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..... resolutions is bad in law and liable to be set aside. In support of his submission, the ld. Counsel appearing for the Petitioner has relied upon a decision of the Hon'ble High Court in the case of Firestone Tyre & Rubber Co. v. Synthetics & Chemicals Ltd. [1971] 41 Comp. Cas. 377 (Bom.) wherein the Hon'ble Bombay High Court has held as follows: - "The object underlying section 173(2) is that the shareholders may have before them all facts which are material to enable them to form a judgment on the business before them. Any fact which would influence them in making up their minds, one way or the other, would be a material fact under section 173(2) and had to be set out in the explanatory statement to the notice of the meeting. The views expressed by the Company Law Board would have certainly played a part, and perhaps an important part, in enabling the company's shareholders to make up their minds whether to vote for approval of the further appointment or not. The contention that the matter was closed by the said letter dated June 15, 1966, is too naive and is belied by subsequent events. By its letter dated April 9, 1969, headed "Sole selling agents; t .....

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..... suppress or withhold relevant information or facts and does not make any false suggestion. As long as the explanatory statement contains sufficient, true and correct information to enable the general body to intelligently appraise the proposal, the explanatory statement should be considered to be fulfilling the requirements of Section 173(2) of the Act. In the present case, the proposal was for the sale of a unit of the company. Therefore, in the case, the material farts could comprise the reasons for the sale, whether sale would affect the interest of the company, to whom the sale is being effected, the consideration for the sale, how and by whom the consideration was assessed, whether the directors have any interest in the sale, whether all statutory clearances have been obtained etc These material facts, we feel would enable the shareholders to decide on the issue.' 17. The ld. Counsel for the Petitioner has relied further referred the judgment of Hon'ble Gujarat High Court in the case of Y.S. Spinners Ltd. v. Official Liquidator of Shri Amibica Mills Ltd. [2000] 25 SCL 26 wherein the Hon'ble Gujarat High Court has, inter alia, has held as under:- 'Section 293(l) .....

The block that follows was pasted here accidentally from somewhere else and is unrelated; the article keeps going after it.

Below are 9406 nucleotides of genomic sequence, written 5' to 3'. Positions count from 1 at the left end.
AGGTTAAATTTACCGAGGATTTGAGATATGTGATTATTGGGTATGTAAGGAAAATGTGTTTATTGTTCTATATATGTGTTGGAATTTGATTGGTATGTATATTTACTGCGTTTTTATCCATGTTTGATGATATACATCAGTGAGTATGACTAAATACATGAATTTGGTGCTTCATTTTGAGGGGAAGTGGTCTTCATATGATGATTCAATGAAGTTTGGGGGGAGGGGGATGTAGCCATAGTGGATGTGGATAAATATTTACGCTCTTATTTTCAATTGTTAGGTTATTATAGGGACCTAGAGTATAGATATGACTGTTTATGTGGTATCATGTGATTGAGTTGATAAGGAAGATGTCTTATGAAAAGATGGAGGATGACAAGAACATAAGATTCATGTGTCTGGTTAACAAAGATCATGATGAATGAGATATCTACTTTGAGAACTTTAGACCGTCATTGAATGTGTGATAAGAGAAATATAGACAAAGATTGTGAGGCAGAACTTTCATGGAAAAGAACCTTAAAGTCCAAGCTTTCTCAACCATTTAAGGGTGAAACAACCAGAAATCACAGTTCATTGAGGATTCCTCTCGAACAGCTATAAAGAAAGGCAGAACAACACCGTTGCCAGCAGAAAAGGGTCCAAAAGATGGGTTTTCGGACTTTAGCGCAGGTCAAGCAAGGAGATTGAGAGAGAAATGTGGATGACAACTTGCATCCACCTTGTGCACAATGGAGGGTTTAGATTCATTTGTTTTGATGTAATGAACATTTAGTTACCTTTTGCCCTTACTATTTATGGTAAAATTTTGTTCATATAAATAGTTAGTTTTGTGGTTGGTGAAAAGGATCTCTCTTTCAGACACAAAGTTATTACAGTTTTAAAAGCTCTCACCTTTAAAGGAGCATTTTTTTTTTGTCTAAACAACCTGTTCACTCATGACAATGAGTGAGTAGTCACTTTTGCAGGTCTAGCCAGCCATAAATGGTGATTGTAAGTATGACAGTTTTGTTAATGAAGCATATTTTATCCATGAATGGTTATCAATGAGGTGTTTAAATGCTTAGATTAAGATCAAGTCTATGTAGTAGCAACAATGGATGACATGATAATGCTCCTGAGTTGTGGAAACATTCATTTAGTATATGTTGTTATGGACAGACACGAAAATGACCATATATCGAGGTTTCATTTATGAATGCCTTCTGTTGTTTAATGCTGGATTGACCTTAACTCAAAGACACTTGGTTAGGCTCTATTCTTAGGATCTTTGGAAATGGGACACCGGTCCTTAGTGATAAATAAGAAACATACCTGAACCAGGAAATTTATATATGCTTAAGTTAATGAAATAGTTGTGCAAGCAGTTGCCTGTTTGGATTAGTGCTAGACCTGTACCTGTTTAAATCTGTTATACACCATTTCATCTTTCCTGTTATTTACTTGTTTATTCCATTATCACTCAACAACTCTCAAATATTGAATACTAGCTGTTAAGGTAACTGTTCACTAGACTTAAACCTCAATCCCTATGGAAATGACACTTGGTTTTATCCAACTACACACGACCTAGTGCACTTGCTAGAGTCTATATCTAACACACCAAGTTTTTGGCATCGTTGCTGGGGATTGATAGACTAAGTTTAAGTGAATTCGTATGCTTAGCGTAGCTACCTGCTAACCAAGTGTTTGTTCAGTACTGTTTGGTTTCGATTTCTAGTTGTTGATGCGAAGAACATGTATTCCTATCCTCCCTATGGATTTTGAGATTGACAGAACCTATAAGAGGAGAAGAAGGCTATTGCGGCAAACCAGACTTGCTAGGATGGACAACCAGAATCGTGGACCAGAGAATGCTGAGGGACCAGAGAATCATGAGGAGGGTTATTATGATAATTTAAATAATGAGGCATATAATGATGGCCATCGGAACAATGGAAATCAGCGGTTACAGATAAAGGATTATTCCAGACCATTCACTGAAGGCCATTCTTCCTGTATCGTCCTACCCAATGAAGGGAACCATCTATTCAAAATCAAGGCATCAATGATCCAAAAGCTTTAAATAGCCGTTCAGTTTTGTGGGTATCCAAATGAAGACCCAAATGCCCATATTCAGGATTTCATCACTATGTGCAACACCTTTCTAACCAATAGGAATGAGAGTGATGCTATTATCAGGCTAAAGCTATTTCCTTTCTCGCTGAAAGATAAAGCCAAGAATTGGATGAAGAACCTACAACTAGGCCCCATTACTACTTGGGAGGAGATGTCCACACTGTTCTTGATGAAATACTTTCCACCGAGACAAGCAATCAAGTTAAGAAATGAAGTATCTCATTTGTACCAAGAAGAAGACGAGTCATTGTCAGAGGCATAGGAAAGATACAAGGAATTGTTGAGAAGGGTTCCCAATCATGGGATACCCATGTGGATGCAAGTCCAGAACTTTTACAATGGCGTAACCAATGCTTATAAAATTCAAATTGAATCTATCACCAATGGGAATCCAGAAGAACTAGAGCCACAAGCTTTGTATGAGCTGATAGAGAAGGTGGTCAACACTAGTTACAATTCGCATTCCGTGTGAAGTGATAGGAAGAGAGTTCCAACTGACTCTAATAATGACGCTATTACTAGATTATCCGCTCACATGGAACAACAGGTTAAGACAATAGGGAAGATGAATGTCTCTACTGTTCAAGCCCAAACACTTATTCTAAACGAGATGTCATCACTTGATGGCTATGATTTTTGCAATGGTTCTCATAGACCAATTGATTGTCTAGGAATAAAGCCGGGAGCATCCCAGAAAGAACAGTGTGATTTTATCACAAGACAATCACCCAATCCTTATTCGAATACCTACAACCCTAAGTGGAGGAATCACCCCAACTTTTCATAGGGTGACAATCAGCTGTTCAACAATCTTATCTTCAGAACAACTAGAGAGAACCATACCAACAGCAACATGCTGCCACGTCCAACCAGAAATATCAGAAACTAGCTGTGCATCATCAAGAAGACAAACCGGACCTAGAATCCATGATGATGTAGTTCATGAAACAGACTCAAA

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..... y not be duped by the management and may not be persuaded to act in the manner desired by the management unless they have formed their own judgment on the question after being placed in full possession of all material facts and apprised of the interest of the management in any particular action being taken. Having regard to the whole purpose and scope of the provision enacted in section 173, I am of the opinion that it is mandatory and not directory and that any disobedience to its requirements must lead to nullification of the action taken. If, therefore, there was any contravention of the provisions of section 173, the meeting of the company passed held on 5 September, 1961, would be invalid and so also would be the resolution passed at that meeting be invalid." It is relevant to note that the learned Judge has followed the law laid down by the single Judge of this court in the earlier mentioned judgment and concurred with it in its entirety. Thus, when a resolution is passed without disclosing material facts in the explanatory statements in flagrant violation of the requirements of section 173 of the Companies Act, it cannot be said to be anything but a void resolution and .....